Whatever the quality of the creative inputs, it’s the material that kills it. It was a long unbroken 110 minutes. A huge disappointment.

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The adaptation of British feel-good films as stage musical continues. This is the third in the last twelve months, following Made in Dagenham and Bend It Like Beckham, and in my book it’s another successful transition. This time, like The Full Monty before it, it came via Broadway, but thankfully without being relocated to an American town. It suffers from a dose of typically American sentimentality in the second half, but that can be forgiven for the pleasures elsewhere.

Northampton shoe factory Price & Son is struggling when Mr Price dies suddenly and son Charlie becomes the reluctant heir. The family loyalty to their employees means it has been on its uppers for some time and Charlie isn’t initially well disposed to flog a dead horse. A chance encounter with a drag queen gives him the idea of transforming it into a niche supplier of, well, kinky boots, and drag queen Lola becomes his unlikely business partner.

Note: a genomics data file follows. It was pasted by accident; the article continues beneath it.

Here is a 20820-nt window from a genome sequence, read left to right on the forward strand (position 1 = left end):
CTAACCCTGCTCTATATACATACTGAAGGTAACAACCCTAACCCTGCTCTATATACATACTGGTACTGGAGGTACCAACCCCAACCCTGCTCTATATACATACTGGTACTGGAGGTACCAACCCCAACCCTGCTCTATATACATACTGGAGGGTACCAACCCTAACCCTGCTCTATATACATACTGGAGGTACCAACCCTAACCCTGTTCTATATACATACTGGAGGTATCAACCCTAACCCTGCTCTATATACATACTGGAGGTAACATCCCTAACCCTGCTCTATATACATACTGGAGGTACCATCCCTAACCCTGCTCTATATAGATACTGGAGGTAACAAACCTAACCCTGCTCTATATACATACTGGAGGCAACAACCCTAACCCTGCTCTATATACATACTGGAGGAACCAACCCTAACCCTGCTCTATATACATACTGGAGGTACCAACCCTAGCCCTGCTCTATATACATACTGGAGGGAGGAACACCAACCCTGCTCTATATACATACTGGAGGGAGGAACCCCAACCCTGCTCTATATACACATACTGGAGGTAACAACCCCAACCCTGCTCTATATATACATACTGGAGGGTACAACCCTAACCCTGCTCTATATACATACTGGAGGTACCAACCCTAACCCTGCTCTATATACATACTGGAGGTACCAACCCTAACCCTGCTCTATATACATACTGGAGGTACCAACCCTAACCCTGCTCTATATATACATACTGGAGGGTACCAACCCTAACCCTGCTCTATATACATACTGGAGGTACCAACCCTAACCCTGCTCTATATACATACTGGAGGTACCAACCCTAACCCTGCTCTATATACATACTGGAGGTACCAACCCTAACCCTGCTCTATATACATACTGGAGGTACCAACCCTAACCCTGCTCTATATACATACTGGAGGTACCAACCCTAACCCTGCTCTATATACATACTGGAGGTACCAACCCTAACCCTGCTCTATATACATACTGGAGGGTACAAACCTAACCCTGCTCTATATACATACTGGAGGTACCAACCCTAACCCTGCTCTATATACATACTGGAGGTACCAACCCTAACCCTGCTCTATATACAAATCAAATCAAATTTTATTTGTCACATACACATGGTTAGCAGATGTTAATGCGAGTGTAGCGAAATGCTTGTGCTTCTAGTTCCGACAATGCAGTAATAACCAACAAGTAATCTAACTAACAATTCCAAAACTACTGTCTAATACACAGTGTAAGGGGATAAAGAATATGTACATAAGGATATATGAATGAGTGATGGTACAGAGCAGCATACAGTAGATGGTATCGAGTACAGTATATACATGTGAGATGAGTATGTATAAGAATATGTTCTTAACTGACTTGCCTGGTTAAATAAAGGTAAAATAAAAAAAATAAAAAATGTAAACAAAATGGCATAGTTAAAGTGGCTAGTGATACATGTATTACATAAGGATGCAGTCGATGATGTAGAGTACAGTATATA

You can see why they had the idea of turning it into a musical and it works well. Though it’s ten years since I saw the film, Harvey Fierstein’s adaptation seems faithful to Geoff Deane & Tim Firth’s screenplay (apparently based on a true story). Cyndi Lauper might seem an odd choice for the music and lyrics but I thought her score suited the subject matter and period. It could do with toning down a bit (a bit too brash for Northampton!) but there are some very good solos and choruses. 

The clever design by David Rockwell facilitates speedy transition from a dull factory to the brash colourful world of drag, and ultimately a Milan catwalk, and Gregg Barnes costumes (presumably including footwear) are delightfully eye-popping. Jerry Mitchell is the perfect choice as director / choreographer; his irreverent sense of fun proven by Hairspray, Legally Blonde and Dirty Rotten Scoundrels. I thought the sound was too loud, losing some of the lyrics – this is unforgivable for a show four or five months into its run.

In his last two shows, The Commitments and Memphis, Killian Donnelly has shone vocally and here he adds acting honours, investing the role of Charlie with great passion yet every bit the boy next door. Matt Henry is terrific as Lola, again with exceptional vocals and very good acting, though I’m not sure how he can even move in those dresses and boots. There is a lovely performance from Amy Lennox as Lauren and excellent turns from Jamie Baugh as Lola’s nemesis Don and Michael Hobbs as factory foreman George.